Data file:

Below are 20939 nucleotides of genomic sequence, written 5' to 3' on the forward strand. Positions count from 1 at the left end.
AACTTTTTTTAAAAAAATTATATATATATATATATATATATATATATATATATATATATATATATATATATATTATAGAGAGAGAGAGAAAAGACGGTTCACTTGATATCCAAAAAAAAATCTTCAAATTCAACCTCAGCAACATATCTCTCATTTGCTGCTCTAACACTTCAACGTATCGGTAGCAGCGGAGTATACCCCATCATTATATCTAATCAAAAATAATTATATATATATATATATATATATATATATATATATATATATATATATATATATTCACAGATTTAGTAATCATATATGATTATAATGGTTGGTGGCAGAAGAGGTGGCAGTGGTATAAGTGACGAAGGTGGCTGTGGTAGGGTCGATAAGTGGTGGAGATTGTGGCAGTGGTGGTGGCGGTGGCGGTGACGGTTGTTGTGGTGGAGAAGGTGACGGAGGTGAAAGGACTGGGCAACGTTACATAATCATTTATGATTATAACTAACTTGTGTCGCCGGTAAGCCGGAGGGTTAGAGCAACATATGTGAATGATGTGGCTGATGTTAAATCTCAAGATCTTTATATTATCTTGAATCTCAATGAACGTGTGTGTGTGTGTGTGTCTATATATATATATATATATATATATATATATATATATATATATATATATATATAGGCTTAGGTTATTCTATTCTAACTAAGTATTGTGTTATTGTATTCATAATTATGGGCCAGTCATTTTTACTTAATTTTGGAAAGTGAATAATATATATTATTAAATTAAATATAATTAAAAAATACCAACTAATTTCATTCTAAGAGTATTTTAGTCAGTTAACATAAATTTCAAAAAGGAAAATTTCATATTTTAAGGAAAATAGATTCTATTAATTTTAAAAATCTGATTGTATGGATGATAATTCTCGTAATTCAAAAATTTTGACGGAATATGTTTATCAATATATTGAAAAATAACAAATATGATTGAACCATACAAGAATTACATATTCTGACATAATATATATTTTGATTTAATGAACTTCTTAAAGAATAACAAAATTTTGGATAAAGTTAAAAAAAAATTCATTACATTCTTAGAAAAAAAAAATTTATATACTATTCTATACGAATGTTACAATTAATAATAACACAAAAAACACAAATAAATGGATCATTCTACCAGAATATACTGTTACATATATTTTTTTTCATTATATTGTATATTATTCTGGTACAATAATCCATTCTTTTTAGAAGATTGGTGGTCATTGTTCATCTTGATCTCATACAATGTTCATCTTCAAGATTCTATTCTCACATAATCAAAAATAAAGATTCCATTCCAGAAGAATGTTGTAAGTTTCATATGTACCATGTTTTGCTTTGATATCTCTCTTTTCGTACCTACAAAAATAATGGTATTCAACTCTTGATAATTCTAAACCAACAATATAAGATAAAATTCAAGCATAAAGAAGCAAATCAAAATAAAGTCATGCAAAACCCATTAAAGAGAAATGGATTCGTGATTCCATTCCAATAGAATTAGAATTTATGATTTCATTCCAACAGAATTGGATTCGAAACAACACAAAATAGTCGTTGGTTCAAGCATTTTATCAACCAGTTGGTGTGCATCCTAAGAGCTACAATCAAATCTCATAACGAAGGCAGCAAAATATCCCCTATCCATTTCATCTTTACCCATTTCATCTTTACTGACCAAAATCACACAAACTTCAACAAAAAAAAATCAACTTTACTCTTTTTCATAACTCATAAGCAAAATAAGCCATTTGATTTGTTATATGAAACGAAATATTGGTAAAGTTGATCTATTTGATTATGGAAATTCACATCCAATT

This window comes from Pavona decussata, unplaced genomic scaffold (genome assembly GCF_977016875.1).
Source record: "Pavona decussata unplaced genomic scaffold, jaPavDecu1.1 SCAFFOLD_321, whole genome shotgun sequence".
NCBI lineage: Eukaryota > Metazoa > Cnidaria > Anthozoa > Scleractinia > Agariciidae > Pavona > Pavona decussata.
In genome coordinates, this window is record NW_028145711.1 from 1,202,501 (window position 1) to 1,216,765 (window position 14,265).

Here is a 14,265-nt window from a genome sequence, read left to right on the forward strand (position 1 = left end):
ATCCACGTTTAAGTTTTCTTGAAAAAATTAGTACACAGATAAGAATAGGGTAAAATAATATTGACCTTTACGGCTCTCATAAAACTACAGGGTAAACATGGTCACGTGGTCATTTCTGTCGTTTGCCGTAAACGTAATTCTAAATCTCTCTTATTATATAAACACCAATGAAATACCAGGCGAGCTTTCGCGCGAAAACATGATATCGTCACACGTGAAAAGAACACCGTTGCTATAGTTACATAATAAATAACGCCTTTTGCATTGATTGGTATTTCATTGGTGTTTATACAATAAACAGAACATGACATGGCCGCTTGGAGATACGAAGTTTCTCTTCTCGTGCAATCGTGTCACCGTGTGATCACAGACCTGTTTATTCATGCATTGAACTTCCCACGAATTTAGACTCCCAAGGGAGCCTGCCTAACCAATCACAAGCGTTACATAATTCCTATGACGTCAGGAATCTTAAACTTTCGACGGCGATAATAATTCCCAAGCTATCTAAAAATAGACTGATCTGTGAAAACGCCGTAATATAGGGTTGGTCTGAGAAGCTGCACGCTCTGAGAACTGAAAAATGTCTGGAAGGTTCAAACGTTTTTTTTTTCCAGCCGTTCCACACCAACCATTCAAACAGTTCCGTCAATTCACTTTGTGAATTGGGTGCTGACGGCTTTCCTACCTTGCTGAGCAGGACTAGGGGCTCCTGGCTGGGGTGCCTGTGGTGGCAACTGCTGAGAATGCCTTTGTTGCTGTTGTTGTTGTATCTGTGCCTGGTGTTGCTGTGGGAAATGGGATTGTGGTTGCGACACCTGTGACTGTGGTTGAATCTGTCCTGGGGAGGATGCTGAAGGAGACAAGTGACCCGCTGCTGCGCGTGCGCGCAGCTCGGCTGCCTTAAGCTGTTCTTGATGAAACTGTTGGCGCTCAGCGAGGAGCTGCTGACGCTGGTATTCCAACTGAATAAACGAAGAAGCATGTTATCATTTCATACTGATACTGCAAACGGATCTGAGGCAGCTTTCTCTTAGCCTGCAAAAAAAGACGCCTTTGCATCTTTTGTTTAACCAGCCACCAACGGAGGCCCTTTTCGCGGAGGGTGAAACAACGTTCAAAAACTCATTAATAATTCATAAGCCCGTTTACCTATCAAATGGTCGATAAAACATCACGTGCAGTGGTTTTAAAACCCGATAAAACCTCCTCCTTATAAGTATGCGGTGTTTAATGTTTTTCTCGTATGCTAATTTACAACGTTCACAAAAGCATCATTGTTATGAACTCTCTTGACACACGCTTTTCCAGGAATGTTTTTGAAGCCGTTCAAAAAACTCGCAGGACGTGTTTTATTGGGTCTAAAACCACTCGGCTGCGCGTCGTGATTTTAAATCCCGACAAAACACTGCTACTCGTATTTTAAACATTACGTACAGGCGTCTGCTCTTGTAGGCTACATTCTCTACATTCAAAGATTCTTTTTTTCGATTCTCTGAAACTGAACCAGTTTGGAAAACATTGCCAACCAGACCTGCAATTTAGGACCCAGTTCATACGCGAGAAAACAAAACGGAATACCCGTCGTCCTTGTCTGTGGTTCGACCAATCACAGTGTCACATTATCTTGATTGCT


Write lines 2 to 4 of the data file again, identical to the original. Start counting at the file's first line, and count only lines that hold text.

AACTTTTTTTAAAAAAATTATATATATATATATATATATATATATATATATATATATATATATATATATATATTATAGAGAGAGAGAGAAAAGACGGTTCACTTGATATCCAAAAAAAAATCTTCAAATTCAACCTCAGCAACATATCTCTCATTTGCTGCTCTAACACTTCAACGTATCGGTAGCAGCGGAGTATACCCCATCATTATATCTAATCAAAAATAATTATATATATATATATATATATATATATATATATATATATATATATATATATATTCACAGATTTAGTAATCATATATGATTATAATGGTTGGTGGCAGAAGAGGTGGCAGTGGTATAAGTGACGAAGGTGGCTGTGGTAGGGTCGATAAGTGGTGGAGATTGTGGCAGTGGTGGTGGCGGTGGCGGTGACGGTTGTTGTGGTGGAGAAGGTGACGGAGGTGAAAGGACTGGGCAACGTTACATAATCATTTATGATTATAACTAACTTGTGTCGCCGGTAAGCCGGAGGGTTAGAGCAACATATGTGAATGATGTGGCTGATGTTAAATCTCAAGATCTTTATATTATCTTGAATCTCAATGAACGTGTGTGTGTGTGTGTGTCTATATATATATATATATATATATATATATATATATATATATATATATATATATAGGCTTAGGTTATTCTATTCTAACTAAGTATTGTGTTATTGTATTCATAATTATGGGCCAGTCATTTTTACTTAATTTTGGAAAGTGAATAATATATATTATTAAATTAAATATAATTAAAAAATACCAACTAATTTCATTCTAAGAGTATTTTAGTCAGTTAACATAAATTTCAAAAAGGAAAATTTCATATTTTAAGGAAAATAGATTCTATTAATTTTAAAAATCTGATTGTATGGATGATAATTCTCGTAATTCAAAAATTTTGACGGAATATGTTTATCAATATATTGAAAAATAACAAATATGATTGAACCATACAAGAATTACATATTCTGACATAATATATATTTTGATTTAATGAACTTCTTAAAGAATAACAAAATTTTGGATAAAGTTAAAAAAAAATTCATTACATTCTTAGAAAAAAAAAATTTATATACTATTCTATACGAATGTTACAATTAATAATAACACAAAAAACACAAATAAATGGATCATTCTACCAGAATATACTGTTACATATATTTTTTTTCATTATATTGTATATTATTCTGGTACAATAATCCATTCTTTTTAGAAGATTGGTGGTCATTGTTCATCTTGATCTCATACAATGTTCATCTTCAAGATTCTATTCTCACATAATCAAAAATAAAGATTCCATTCCAGAAGAATGTTGTAAGTTTCATATGTACCATGTTTTGCTTTGATATCTCTCTTTTCGTACCTACAAAAATAATGGTATTCAACTCTTGATAATTCTAAACCAACAATATAAGATAAAATTCAAGCATAAAGAAGCAAATCAAAATAAAGTCATGCAAAACCCATTAAAGAGAAATGGATTCGTGATTCCATTCCAATAGAATTAGAATTTATGATTTCATTCCAACAGAATTGGATTCGAAACAACACAAAATAGTCGTTGGTTCAAGCATTTTATCAACCAGTTGGTGTGCATCCTAAGAGCTACAATCAAATCTCATAACGAAGGCAGCAAAATATCCCCTATCCATTTCATCTTTACCCATTTCATCTTTACTGACCAAAATCACACAAACTTCAACAAAAAAAAATCAACTTTACTCTTTTTCATAACTCATAAGCAAAATAAGCCATTTGATTTGTTATATGAAACGAAATATTGGTAAAGTTGATCTATTTGATTATGGAAATTCACATCCAATT

This window comes from Pavona decussata, unplaced genomic scaffold (genome assembly GCF_977016875.1).
Source record: "Pavona decussata unplaced genomic scaffold, jaPavDecu1.1 SCAFFOLD_321, whole genome shotgun sequence".